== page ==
What was amazing to me as the amount of trash that was laying around everywhere


And the birds where using the posts of the old dock


After a while I continued on, but very soon came to the conclusion that I did not do one crucial thing: I did not check the tide table before I set out and the tide was coming in. When I realized that I was still on "good sand" about another mile down from the rest stop, but I got the feeling that continuing on not knowing what lay ahead and the tide coming in may not be the smartest idea. So even though I hated it I made a "reasonable" decision and turned around. All the while the tide was of course still coming in. I passed the platform and pushed on.

Pretty soon around 10 miles from the intersection of 127 and 87 I came again the what I thought were the remnants of the old road, but by now the tide had come in so far that everything below those "remnants" was already under water. "No problem" I thought, "I'll just jump up there onto those old road segments, it'll be one hell of a rough ride, but better grip than the sand that begins to be too wet" Especially since that segment was only about 100 yards long I did not see a problem in doing that, because I knew from coming in that after that it would be smooth sailing after this 100 yards strip. SO I turned my handlebars right onto the "old road" and landed flat on my face when the front wheel slipped due to to traction. At that point I got the feeling that maybe I have done something wrong, but as you can see in the pics the sand had caused me to drop her twice on the way in, so this additional drop was not really that bad (yet) Or so I thought. Only when I got up and was almost unable to stand up because I was standing on pure clay it started to dawn on me that I may have done something stupid. So I found some pieces of real road debris, lifted her up again, put the side stand down and started to contemplate into what situation I got myself. It was about 12:30, I had not had any food and nothing to drink, and I was what seemed to be stuck miles from civilization, knowing that there would be nobody just coming this way. I tried a few more times to free the bike, but on clay that gives you near zero traction that was futile, and I gave up after a while. These pics show the bike "stuck". Do not make the mistake to judge that the bike is upright and not too dirty, at this point it still would not go anywhere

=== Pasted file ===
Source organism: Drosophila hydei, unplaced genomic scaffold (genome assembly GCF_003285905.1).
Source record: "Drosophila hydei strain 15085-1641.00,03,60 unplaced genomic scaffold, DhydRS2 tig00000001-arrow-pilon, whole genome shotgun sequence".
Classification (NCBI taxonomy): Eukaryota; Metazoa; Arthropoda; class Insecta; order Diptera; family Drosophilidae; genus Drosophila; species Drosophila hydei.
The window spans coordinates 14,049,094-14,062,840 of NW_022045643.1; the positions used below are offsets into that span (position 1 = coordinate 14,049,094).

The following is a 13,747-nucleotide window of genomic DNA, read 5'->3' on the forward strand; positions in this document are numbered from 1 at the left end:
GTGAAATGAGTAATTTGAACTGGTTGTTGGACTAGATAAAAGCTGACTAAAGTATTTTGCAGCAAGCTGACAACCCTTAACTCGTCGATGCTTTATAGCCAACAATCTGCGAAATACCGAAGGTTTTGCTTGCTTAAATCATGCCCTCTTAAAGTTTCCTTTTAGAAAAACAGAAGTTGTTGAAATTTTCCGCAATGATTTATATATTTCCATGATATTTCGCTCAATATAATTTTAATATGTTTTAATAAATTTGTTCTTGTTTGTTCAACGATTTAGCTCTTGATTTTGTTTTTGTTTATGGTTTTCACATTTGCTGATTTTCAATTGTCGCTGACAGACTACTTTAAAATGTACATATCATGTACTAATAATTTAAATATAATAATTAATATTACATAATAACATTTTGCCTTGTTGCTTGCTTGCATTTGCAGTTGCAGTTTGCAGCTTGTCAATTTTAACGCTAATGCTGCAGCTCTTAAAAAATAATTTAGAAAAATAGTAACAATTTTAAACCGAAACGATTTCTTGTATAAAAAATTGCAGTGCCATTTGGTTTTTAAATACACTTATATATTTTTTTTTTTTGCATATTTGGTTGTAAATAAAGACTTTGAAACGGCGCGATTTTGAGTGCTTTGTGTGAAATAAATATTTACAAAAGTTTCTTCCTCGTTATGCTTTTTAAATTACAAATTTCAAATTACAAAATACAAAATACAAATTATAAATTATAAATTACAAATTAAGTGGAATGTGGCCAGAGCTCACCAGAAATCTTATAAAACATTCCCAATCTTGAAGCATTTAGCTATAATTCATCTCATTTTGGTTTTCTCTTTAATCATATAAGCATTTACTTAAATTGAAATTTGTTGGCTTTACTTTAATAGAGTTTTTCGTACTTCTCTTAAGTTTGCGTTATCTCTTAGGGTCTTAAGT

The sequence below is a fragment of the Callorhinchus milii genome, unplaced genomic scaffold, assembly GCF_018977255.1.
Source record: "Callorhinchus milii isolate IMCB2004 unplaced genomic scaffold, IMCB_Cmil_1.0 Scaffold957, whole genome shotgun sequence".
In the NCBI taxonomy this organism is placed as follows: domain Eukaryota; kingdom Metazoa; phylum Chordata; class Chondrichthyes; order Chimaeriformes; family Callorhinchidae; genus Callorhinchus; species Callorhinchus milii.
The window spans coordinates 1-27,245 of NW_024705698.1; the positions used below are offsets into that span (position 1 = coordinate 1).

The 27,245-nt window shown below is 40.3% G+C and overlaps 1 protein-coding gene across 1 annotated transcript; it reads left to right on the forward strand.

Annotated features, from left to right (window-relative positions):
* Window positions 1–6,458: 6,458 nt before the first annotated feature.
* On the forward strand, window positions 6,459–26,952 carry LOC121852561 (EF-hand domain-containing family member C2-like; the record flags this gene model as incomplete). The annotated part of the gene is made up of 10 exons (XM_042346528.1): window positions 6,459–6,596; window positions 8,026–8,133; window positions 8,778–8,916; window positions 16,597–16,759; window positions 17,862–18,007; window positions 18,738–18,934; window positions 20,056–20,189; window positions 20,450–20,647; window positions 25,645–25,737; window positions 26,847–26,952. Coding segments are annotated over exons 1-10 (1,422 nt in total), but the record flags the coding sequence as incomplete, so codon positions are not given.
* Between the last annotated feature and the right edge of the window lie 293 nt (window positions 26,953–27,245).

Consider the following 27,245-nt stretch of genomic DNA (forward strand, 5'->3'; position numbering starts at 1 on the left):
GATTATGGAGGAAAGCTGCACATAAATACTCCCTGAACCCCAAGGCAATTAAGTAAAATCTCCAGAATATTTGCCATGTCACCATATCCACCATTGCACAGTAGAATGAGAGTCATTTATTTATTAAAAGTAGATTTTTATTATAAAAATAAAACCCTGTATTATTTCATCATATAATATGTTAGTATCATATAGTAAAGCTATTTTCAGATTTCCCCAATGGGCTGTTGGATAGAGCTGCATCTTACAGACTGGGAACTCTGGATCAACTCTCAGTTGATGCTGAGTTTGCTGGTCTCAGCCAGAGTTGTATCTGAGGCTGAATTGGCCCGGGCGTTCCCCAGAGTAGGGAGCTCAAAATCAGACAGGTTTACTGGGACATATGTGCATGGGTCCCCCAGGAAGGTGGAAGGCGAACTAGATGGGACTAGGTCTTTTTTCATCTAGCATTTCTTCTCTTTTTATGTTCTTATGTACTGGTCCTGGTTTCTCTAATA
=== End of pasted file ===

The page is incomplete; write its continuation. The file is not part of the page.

Pissed at myself and slowly getting sunburned



These pics were taken over about 5 hours. Around 1PM I was finally able to get a text message through to Karen and she got on her way to rescue me from the beach, where she arrived around 5PM. After trying with both of us to free the bike and being not very successful we finally gave up, put something under the side stand and decided it would be time to get off the beach before dark, get some sleep in a hotel close by and come back the next day in order to rescue the bike.

AT that time we knew the tide was low around 9am in the morning the next day, so that was when we posted for help.